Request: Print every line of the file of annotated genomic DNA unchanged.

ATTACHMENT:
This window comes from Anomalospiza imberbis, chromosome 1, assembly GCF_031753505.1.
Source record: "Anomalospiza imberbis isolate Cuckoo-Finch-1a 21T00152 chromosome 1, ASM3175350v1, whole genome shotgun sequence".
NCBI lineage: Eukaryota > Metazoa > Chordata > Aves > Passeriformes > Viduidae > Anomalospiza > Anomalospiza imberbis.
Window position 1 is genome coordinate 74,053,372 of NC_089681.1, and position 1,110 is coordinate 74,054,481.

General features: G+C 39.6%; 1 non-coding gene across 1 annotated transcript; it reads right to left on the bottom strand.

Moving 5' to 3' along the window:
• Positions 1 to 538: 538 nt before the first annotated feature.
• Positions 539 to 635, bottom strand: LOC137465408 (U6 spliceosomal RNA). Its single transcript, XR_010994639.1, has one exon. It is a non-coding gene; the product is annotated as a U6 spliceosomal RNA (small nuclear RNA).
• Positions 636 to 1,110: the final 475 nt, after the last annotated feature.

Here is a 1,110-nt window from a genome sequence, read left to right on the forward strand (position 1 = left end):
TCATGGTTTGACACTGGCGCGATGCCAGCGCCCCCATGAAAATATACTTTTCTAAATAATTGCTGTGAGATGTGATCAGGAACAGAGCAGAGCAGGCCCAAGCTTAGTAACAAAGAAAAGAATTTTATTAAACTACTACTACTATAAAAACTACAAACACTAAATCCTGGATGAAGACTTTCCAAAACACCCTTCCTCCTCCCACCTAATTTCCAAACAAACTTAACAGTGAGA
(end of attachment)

This window comes from Anomalospiza imberbis, chromosome 1, assembly GCF_031753505.1.
Source record: "Anomalospiza imberbis isolate Cuckoo-Finch-1a 21T00152 chromosome 1, ASM3175350v1, whole genome shotgun sequence".
NCBI lineage: Eukaryota > Metazoa > Chordata > Aves > Passeriformes > Viduidae > Anomalospiza > Anomalospiza imberbis.
Window position 1 is genome coordinate 74,053,372 of NC_089681.1, and position 1,110 is coordinate 74,054,481.

General features: G+C 39.6%; 1 non-coding gene across 1 annotated transcript; it reads right to left on the bottom strand.

Moving 5' to 3' along the window:
• Positions 1 to 538: 538 nt before the first annotated feature.
• Positions 539 to 635, bottom strand: LOC137465408 (U6 spliceosomal RNA). Its single transcript, XR_010994639.1, has one exon. It is a non-coding gene; the product is annotated as a U6 spliceosomal RNA (small nuclear RNA).
• Positions 636 to 1,110: the final 475 nt, after the last annotated feature.

Here is a 1,110-nt window from a genome sequence, read left to right on the forward strand (position 1 = left end):
TCATGGTTTGACACTGGCGCGATGCCAGCGCCCCCATGAAAATATACTTTTCTAAATAATTGCTGTGAGATGTGATCAGGAACAGAGCAGAGCAGGCCCAAGCTTAGTAACAAAGAAAAGAATTTTATTAAACTACTACTACTATAAAAACTACAAACACTAAATCCTGGATGAAGACTTTCCAAAACACCCTTCCTCCTCCCACCTAATTTCCAAACAAACTTAACAGTGAGA